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Old 06-28-2013, 07:30 AM   #1
Jay
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don't think KD likes gold very much

snip:
For those who had gold fever in their eyes and were picking out the interior options on their yacht for the day that Gold went to $5,000/oz -- you may wish to downsize your intended purchase to a used Yugo, especially if you were out there on margin.

Oops.

http://market-ticker.org/akcs-www?post=222240

a couple of good comments though:

snip:

I'm a gold bug now. Talking price on this subject is like owning insurance on your house. Every year you don't have a fire, your insurance premium is wasted. (you can throw in the other crap that insurance pays, like hail and windstorms, but the only time you really need insurance is a total or near total loss). When the house burns down, it is too late to get insurance.

Price doesn't matter too much if you need insurance. The $5000 price is nonsense as much as the current price on stocks is nonsense. $5000 won't buy a silver eagle when the house burns down. I see candies that were a penny when I was a kid, going for 30 cents now. 16 OZ cokes were a 10 cents to 12 cents when I was a kid. They are generally $1.50 in a convenience store now. Snickers can sometimes be bought for .65 to .70, but the regular price is a dollar or more now. Those were 5 cents in the 60's. Gas was in the low 20's when I started driving and I bought it for as low as .169 in a gas war. 9 cents of that was tax, so the gas was going for 8 cents. Today the gas is going for $3 plus tax. With history like that, the $5000 price is a guarantee at some time.

Which side of the coin do you trust KD? The only thing there is to trust about American money is the "In God We Trust" stamped on it. Do you trust the banks? Do you trust Bernanke? Do you trust the world is going to continue to take our money when there isn't even a pretense the government is going to perform on the debt, other than to continue to borrow more to pay the interest and operating costs? Do you trust the politicians or the FSA? When this side of the equation breaks down, there won't be any gold and silver for sale on the broad market.

We have over $2 million in cash, 21 houses and 3 commercial properties and about $30,000 in gold and silver, most of it silver bought at $22.60. There is a clear loss there. Housing has bubbled here this time and I guess we should have bought more, if we were looking at the current situation. Even as inflated as AAPL was at the top, buying it at $100 in 2008/2009 still looks like a stroke of genius, even though it had been lower earlier.

I have viewed gold and silver in a bubble for years. There is plenty of my writing on the net over the years to verify that view. It is probably still in the bubble range and I wouldn't be shocked to see it go lower. I never envisioned Ben Bernanke and the rest of the central banks on Earth, printing money where no money is needed to cover up the massive insolvency around the world. I didn't account for the refusal of governments to act, even remotely in a fiscally responsible way. In the past couple of years, I have felt naked without the protection metals would provide to my liquid assets.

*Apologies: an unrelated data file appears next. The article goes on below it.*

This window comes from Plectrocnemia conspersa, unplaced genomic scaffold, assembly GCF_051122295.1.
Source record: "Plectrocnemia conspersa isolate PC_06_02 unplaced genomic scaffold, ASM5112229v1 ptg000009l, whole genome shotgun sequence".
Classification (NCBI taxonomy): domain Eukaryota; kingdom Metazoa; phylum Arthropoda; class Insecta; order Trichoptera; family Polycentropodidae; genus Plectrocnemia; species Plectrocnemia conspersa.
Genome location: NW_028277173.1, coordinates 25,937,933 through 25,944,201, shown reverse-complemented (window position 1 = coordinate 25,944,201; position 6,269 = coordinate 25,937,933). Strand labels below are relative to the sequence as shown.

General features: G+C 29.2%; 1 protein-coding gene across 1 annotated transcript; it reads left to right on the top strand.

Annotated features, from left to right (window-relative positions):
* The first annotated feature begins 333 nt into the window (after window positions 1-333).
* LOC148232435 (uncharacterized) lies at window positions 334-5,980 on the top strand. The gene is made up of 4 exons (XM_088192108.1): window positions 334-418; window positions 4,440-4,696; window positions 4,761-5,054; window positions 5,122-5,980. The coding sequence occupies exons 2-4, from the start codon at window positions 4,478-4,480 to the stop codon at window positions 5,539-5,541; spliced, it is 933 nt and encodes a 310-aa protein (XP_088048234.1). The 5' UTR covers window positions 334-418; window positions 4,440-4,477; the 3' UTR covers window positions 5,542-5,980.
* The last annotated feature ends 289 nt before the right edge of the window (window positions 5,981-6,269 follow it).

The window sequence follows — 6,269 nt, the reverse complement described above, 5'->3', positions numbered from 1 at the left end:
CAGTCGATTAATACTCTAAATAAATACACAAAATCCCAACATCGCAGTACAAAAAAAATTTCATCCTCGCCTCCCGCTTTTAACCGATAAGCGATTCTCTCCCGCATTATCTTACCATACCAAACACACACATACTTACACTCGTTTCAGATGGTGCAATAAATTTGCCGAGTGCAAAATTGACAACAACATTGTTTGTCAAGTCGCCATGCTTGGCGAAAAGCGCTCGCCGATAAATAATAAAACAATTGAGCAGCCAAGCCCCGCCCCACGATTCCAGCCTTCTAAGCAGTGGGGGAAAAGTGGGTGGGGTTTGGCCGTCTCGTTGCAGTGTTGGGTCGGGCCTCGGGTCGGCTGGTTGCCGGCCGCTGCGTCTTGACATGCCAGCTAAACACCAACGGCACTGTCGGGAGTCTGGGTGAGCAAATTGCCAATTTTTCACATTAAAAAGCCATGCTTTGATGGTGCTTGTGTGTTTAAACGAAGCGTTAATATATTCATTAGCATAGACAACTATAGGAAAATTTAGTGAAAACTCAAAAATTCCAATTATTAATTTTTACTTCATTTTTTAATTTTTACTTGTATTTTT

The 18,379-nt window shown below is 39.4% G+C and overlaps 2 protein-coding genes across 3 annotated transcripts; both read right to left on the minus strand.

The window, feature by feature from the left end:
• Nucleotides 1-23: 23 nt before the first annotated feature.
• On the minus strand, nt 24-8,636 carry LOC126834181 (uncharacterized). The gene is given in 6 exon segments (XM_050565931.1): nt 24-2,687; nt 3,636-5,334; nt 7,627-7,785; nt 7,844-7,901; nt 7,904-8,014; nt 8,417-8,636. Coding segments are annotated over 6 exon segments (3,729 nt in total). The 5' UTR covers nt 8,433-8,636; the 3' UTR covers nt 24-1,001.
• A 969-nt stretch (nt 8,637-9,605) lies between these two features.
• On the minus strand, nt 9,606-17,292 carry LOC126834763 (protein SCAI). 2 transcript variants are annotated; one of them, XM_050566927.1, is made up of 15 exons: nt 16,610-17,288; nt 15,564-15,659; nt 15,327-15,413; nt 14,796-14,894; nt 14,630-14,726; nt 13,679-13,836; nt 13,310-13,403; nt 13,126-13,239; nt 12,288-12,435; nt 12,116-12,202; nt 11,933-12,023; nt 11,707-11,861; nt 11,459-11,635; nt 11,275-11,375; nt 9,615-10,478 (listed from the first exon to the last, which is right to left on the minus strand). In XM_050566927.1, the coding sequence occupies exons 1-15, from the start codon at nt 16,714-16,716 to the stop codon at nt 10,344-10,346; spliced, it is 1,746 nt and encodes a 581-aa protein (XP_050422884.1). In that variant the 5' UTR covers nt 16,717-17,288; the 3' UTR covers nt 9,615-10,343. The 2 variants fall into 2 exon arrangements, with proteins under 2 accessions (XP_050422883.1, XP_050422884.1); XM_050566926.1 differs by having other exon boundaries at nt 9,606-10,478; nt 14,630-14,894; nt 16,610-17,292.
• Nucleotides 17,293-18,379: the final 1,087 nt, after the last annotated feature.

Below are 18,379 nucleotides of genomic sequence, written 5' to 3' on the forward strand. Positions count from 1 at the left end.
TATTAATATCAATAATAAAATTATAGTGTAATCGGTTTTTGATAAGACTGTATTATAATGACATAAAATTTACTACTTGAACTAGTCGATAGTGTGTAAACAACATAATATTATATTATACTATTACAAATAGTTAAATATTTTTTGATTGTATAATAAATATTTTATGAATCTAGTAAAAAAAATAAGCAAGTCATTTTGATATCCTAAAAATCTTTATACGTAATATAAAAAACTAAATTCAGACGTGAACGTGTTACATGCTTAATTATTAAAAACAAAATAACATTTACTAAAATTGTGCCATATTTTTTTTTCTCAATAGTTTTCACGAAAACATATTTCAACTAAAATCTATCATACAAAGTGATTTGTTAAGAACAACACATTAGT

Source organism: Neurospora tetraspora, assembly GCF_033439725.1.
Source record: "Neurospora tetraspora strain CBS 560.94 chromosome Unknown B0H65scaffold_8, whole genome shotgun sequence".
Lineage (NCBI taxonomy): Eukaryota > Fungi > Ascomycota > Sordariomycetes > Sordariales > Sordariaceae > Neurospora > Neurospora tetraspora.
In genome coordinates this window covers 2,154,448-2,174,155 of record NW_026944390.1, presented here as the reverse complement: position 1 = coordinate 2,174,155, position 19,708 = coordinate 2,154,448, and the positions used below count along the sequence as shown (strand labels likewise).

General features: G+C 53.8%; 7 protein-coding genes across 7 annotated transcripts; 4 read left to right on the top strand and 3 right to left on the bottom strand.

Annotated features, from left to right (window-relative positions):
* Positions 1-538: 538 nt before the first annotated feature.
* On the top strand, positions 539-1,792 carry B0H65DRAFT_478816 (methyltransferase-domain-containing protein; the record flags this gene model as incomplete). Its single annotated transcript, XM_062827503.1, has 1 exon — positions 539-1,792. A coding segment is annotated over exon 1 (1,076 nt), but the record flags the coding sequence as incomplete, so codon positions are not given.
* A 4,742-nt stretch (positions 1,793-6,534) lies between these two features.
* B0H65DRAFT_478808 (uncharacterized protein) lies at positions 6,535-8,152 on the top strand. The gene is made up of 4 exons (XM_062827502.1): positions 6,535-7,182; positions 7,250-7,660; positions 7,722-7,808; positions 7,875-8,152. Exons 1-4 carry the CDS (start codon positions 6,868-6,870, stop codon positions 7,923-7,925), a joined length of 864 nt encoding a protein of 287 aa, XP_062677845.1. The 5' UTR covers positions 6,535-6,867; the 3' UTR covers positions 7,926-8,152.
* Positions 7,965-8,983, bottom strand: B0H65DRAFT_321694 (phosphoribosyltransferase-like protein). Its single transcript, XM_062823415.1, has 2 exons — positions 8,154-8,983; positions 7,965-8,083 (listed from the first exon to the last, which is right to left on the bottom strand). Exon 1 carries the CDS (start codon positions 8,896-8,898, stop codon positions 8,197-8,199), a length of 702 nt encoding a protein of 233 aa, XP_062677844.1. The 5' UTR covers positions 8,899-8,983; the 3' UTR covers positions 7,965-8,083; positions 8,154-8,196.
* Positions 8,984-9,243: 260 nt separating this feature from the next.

Everyone in financial assets is going to take a haircut. Bonds at 2%, while the central banks are trying to push inflation to 3%, risking zero on one side and hyperinflation on the other. If the debts aren't going to be paid, currency is worthless. It has no other value. Think the Chinese and the ROW going to sit by while the US takes a $1 trillion a year free ride forever? think the banks are going to remain solvent, when the debt is unpayable?

The recent moves in the bond market are because of QE, not because it is going to end. The system doesn't lack for funds today, unless we are going to have a good old fashion bank run. Even if we have a bank run, every dime is owed back to the Fed, with interest. Bonds go to 8%, the Fed is insolvent, the stock market crashes and all other financial assets fall apart. Bonds go to zero, the game is up.
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Old 06-28-2013, 08:24 AM   #2
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A few amusing comments:

"How is the price of gold calculated? I'm so confused on this. If the spot price is $1200, but no dealer will sell it to you for less than $1400, then how can anyone say that gold is worth $1200 an ounce?"

"Investing in gold without understanding gold is not a great idea. The price of gold is determined by the Comex, there is very little gold backing the futures and they will settle in cash not gold.
The big holders of gold are bullion banks. If you don't understand that term completely stay out of the gold market you will get slaughtered.
Briefly a big buyer can go to the bullion bank and buy gold which is then stored for them in the vaults. The buyer gets a piece of paper which entitles them to the gold. HOWEVER, the small print states that they can be given either gold or cash equivalent by the bank, and the price is determined by the Comex. It is clear that bullion banks have sold much more gold then they have in the vaults, so they are essentially short gold. During the Cyprus crisis large depositors began to demand their gold. The easiest way out of that dillema is clearly to short gold on the Comex, and amazingly enough that is when gold started dropping like a stone.
This is why the price of gold is going down, but physical gold is simply not available at that price.
One other little known fact (I have not personally checked on this, I read about it) is that the fund GLD holds some physical gold, and those who have 100K shares can redeem them for the actual gold. I read bullion banks have been gobbling up GLD shares on the way down.
If you don't understand every nuance of this stay out of the gold trade."
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